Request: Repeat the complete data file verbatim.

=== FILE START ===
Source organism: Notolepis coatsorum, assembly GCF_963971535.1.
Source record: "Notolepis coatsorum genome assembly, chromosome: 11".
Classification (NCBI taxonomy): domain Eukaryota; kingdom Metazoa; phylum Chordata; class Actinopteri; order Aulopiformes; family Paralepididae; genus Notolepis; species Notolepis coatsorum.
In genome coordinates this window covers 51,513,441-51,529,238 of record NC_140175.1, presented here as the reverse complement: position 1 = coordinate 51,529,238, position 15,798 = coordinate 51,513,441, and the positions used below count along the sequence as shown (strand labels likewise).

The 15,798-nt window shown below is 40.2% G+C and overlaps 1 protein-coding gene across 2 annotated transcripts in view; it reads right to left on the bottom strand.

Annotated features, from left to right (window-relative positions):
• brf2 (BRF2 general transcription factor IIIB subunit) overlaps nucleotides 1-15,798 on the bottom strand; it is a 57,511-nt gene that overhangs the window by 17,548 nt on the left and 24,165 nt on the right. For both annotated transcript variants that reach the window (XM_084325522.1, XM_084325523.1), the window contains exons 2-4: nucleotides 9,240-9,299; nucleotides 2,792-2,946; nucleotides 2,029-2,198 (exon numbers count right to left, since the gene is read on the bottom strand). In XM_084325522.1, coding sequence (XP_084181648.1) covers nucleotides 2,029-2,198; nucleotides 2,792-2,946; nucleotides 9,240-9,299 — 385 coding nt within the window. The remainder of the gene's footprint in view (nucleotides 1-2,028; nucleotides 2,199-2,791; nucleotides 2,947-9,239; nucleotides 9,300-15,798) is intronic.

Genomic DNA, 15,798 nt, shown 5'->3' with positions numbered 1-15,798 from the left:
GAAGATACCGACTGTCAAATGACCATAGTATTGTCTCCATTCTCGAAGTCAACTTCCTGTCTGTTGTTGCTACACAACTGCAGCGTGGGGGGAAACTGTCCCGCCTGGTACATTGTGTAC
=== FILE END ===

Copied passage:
Source organism: Notolepis coatsorum, assembly GCF_963971535.1.
Source record: "Notolepis coatsorum genome assembly, chromosome: 11".
Classification (NCBI taxonomy): domain Eukaryota; kingdom Metazoa; phylum Chordata; class Actinopteri; order Aulopiformes; family Paralepididae; genus Notolepis; species Notolepis coatsorum.
In genome coordinates this window covers 51,513,441-51,529,238 of record NC_140175.1, presented here as the reverse complement: position 1 = coordinate 51,529,238, position 15,798 = coordinate 51,513,441, and the positions used below count along the sequence as shown (strand labels likewise).

The 15,798-nt window shown below is 40.2% G+C and overlaps 1 protein-coding gene across 2 annotated transcripts in view; it reads right to left on the bottom strand.

Annotated features, from left to right (window-relative positions):
• brf2 (BRF2 general transcription factor IIIB subunit) overlaps nucleotides 1-15,798 on the bottom strand; it is a 57,511-nt gene that overhangs the window by 17,548 nt on the left and 24,165 nt on the right. For both annotated transcript variants that reach the window (XM_084325522.1, XM_084325523.1), the window contains exons 2-4: nucleotides 9,240-9,299; nucleotides 2,792-2,946; nucleotides 2,029-2,198 (exon numbers count right to left, since the gene is read on the bottom strand). In XM_084325522.1, coding sequence (XP_084181648.1) covers nucleotides 2,029-2,198; nucleotides 2,792-2,946; nucleotides 9,240-9,299 — 385 coding nt within the window. The remainder of the gene's footprint in view (nucleotides 1-2,028; nucleotides 2,199-2,791; nucleotides 2,947-9,239; nucleotides 9,300-15,798) is intronic.

Genomic DNA, 15,798 nt, shown 5'->3' with positions numbered 1-15,798 from the left:
GAAGATACCGACTGTCAAATGACCATAGTATTGTCTCCATTCTCGAAGTCAACTTCCTGTCTGTTGTTGCTACACAACTGCAGCGTGGGGGGAAACTGTCCCGCCTGGTACATTGTGTAC